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Pistons’ Dwane Casey, Saddiq Bey reflect on Kobe Bryant’s 81-point performance

DETROIT — Throughout his 20-year NBA career, the late Kobe Bryant provided basketball fans across the world with tons of countless memories.

From his highlight dunks to his game-winning shots to leading the Los Angeles Lakers to five NBA titles, he accomplished a lot. Of his many achievements, however, one could argue what he did on the night of Jan. 22, 2006, is on a category of its own.

On his late grandfather’s birthday — and ironically the only NBA game his grandmother ever attended –, Bryant scored the second-most points in an NBA game, dropping 81 on Raptors, leading the Lakers to a 122-104 victory.

Sunday marks the 17th anniversary of Bryant’s historic performance, and Detroit Pistons coach Dwane Casey remembers that game quite well.

At that time, Casey was in the middle of his first season as an NBA head coach with the Minnesota Timberwolves. He already had success against Bryant and the Lakers earlier in the season, having beaten them twice. He was aware of how of dynamic a player Bryant was. While watching the game, Casey couldn’t help but feel bad for then-Timberwolves coach Sam Mitchell.

“He tried everything,” Casey said regarding Mitchell’s defensive schemes. “Box-and-one, double-team blitzes and Kobe (Bryant) just kept on finding different ways to score that. I think that’s the beginning of today’s 40-point barrages, 30-point barrages. The guys are so skilled today and we saw it the other night in Paris with (Zach) Levine and (DeMar) DeRozan. You can play great defense and still not get a stop.”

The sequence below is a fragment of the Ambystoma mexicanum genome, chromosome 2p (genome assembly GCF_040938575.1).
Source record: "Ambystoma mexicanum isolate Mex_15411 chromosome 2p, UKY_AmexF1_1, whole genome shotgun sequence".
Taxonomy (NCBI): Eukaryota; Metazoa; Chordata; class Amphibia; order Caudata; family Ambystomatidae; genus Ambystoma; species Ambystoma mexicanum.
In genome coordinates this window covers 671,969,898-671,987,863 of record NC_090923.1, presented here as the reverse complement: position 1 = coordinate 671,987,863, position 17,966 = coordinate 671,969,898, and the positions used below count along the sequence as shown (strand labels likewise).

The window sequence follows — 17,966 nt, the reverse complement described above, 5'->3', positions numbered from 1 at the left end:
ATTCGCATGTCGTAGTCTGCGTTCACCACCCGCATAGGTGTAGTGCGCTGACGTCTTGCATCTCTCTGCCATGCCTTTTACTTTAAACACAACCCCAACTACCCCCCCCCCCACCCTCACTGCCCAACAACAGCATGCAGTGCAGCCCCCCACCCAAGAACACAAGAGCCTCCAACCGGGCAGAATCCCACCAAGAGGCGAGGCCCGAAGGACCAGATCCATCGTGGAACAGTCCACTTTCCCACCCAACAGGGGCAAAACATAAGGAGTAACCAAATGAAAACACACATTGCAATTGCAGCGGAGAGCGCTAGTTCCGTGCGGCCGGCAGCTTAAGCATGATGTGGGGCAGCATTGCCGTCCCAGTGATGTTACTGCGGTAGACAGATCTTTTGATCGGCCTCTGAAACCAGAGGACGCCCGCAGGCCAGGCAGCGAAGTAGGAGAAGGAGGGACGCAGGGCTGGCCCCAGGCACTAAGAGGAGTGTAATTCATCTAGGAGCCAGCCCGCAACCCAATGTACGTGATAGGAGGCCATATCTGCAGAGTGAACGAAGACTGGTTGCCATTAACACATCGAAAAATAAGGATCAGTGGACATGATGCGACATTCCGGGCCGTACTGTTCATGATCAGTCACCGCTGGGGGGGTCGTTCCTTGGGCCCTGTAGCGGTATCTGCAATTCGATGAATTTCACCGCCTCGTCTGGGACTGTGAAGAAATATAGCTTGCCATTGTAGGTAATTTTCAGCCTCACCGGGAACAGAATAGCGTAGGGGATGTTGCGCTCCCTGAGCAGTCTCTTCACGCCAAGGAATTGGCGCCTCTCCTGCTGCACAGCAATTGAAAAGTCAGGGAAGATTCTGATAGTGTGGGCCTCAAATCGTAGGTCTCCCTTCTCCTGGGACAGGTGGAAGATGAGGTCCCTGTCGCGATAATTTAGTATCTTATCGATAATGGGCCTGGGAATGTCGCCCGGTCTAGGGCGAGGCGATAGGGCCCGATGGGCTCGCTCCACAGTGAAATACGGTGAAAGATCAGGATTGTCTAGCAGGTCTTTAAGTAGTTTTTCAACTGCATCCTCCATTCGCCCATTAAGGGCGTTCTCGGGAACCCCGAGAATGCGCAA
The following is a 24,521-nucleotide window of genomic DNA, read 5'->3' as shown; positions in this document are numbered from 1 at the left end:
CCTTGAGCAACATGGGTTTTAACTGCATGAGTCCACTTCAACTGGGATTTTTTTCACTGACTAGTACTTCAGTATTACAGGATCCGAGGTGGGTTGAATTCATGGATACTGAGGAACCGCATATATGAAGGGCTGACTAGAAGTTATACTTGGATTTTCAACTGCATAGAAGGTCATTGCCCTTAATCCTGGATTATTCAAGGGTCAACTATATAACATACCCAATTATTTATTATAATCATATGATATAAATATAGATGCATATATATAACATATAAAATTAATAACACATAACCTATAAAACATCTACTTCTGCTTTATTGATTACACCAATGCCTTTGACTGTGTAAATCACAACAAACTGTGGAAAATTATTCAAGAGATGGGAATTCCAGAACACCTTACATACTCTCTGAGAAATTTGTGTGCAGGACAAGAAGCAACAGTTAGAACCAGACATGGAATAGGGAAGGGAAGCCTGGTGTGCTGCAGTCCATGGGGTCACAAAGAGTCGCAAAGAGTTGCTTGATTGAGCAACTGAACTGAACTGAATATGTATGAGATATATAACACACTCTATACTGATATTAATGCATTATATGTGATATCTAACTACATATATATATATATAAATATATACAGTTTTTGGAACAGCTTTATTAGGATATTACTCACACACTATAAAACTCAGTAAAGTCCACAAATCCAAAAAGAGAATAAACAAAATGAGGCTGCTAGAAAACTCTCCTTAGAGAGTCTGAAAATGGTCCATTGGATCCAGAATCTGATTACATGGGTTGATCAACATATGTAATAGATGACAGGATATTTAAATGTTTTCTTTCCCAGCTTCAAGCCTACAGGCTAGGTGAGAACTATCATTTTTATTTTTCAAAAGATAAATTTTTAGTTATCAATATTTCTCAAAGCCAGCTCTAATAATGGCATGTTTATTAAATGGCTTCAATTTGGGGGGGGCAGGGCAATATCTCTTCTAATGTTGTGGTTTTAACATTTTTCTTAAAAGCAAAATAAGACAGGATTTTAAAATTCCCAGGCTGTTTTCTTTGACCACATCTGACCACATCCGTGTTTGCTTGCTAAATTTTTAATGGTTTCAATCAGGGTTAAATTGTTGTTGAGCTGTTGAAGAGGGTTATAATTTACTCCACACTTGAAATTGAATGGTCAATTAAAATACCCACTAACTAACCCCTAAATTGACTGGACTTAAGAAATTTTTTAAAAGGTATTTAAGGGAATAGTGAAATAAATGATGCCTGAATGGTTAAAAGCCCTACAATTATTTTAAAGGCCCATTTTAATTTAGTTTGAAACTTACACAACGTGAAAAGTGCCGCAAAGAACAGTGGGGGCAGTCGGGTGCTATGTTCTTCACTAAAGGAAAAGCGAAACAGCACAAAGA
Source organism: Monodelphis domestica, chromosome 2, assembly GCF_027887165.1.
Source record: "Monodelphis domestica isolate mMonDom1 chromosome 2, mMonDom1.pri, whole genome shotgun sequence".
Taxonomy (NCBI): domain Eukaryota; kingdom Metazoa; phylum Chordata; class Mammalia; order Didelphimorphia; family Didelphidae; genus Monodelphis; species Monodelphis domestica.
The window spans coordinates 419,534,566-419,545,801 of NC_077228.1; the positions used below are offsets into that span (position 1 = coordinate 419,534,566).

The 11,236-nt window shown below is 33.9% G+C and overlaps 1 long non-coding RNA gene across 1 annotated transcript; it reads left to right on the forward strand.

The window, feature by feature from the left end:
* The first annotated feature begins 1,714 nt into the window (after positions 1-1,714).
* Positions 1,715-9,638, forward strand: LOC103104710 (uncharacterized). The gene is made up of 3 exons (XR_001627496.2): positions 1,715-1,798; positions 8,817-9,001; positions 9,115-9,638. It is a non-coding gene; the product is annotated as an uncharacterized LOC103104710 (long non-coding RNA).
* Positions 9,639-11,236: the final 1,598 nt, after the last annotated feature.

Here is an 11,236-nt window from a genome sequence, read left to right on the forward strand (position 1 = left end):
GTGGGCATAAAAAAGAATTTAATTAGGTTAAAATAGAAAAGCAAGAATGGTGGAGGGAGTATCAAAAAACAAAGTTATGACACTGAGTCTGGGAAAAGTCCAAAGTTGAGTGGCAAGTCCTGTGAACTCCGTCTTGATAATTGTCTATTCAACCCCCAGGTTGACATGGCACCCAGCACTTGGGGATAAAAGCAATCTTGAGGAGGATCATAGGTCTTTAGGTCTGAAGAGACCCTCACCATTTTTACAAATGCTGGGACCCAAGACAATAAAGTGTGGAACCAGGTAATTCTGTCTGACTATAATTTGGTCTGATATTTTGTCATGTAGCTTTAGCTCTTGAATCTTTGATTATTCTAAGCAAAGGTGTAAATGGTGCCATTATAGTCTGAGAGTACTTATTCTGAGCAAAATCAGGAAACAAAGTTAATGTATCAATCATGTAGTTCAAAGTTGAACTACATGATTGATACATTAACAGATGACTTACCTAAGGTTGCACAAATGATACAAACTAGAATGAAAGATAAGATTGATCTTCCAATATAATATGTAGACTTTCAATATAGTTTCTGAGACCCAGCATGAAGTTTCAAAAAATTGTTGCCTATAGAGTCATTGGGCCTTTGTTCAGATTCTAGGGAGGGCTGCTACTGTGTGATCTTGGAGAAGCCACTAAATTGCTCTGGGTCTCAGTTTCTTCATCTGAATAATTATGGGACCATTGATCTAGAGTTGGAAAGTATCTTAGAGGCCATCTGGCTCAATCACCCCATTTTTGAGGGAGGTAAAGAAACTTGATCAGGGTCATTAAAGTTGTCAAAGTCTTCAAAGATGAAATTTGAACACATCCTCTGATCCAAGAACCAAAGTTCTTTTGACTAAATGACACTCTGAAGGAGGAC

“But I thought that night was one of the first times that you could see you could try any defense and that great player was going to get what he wanted.”

Casey wasn’t alone in remembering Bryant’s historic night.

By now, it is not secret that Pistons forward Saddiq Bey is a huge Kobe Bryant fan. After all, Bryant’s Mamba logo is tattooed on his upper arm. Bey recalls being with his grandfather during the game, watching the first player he ever idolized shoot 28-for-46 from the floor — a stat line he remembered vividly.

“I always go back to it just (to) watch it; seeing how you could be in the zone for that long, how to mentally being in there (and) physically,” Bey told MLive. Another thing he pulls from that game is how to stay poised, focused, and live in the moment.

“You could have 20 points in the first quarter. You have 30 at half, but can you come out the next half and do the same thing? Can you come out the next quarter? Can you do it for minutes and possessions at a time? That’s (what) matters. That’s the mental toughness that he had,” Bey said.

Bryant, along with his daughter Gianna, and six additional passengers — including the pilot — died on Jan. 26, 2020, as a result of a helicopter crash in Calabasas, California. At the time of his death, Bryant, 41, was only the third deceased former NBA MVP, with Wilt Chamberlain (1936-1999) and Moses Malone (1955-2015) preceding him.



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